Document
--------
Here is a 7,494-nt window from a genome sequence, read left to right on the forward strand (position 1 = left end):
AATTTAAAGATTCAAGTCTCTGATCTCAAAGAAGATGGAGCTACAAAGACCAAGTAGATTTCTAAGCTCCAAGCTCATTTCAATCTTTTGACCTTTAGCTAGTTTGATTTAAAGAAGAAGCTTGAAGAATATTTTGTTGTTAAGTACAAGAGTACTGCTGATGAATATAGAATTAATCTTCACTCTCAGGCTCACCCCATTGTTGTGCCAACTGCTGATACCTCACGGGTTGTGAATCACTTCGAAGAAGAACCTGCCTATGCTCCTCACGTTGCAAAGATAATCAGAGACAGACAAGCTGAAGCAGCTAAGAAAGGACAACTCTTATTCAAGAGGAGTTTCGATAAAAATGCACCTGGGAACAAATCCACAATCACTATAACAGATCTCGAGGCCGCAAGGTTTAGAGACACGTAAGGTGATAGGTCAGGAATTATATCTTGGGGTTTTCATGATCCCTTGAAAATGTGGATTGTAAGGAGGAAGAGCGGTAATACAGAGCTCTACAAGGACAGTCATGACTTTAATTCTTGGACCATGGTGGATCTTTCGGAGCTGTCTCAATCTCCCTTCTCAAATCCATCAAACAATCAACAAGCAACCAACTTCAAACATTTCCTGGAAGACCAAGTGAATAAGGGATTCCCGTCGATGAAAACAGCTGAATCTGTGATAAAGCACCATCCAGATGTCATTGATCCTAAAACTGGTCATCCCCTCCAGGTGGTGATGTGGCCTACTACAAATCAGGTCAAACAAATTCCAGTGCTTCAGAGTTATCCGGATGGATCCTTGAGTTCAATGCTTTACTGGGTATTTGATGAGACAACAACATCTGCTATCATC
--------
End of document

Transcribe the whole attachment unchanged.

Here is a 7,494-nt window from a genome sequence, read left to right on the forward strand (position 1 = left end):
AATTTAAAGATTCAAGTCTCTGATCTCAAAGAAGATGGAGCTACAAAGACCAAGTAGATTTCTAAGCTCCAAGCTCATTTCAATCTTTTGACCTTTAGCTAGTTTGATTTAAAGAAGAAGCTTGAAGAATATTTTGTTGTTAAGTACAAGAGTACTGCTGATGAATATAGAATTAATCTTCACTCTCAGGCTCACCCCATTGTTGTGCCAACTGCTGATACCTCACGGGTTGTGAATCACTTCGAAGAAGAACCTGCCTATGCTCCTCACGTTGCAAAGATAATCAGAGACAGACAAGCTGAAGCAGCTAAGAAAGGACAACTCTTATTCAAGAGGAGTTTCGATAAAAATGCACCTGGGAACAAATCCACAATCACTATAACAGATCTCGAGGCCGCAAGGTTTAGAGACACGTAAGGTGATAGGTCAGGAATTATATCTTGGGGTTTTCATGATCCCTTGAAAATGTGGATTGTAAGGAGGAAGAGCGGTAATACAGAGCTCTACAAGGACAGTCATGACTTTAATTCTTGGACCATGGTGGATCTTTCGGAGCTGTCTCAATCTCCCTTCTCAAATCCATCAAACAATCAACAAGCAACCAACTTCAAACATTTCCTGGAAGACCAAGTGAATAAGGGATTCCCGTCGATGAAAACAGCTGAATCTGTGATAAAGCACCATCCAGATGTCATTGATCCTAAAACTGGTCATCCCCTCCAGGTGGTGATGTGGCCTACTACAAATCAGGTCAAACAAATTCCAGTGCTTCAGAGTTATCCGGATGGATCCTTGAGTTCAATGCTTTACTGGGTATTTGATGAGACAACAACATCTGCTATCATC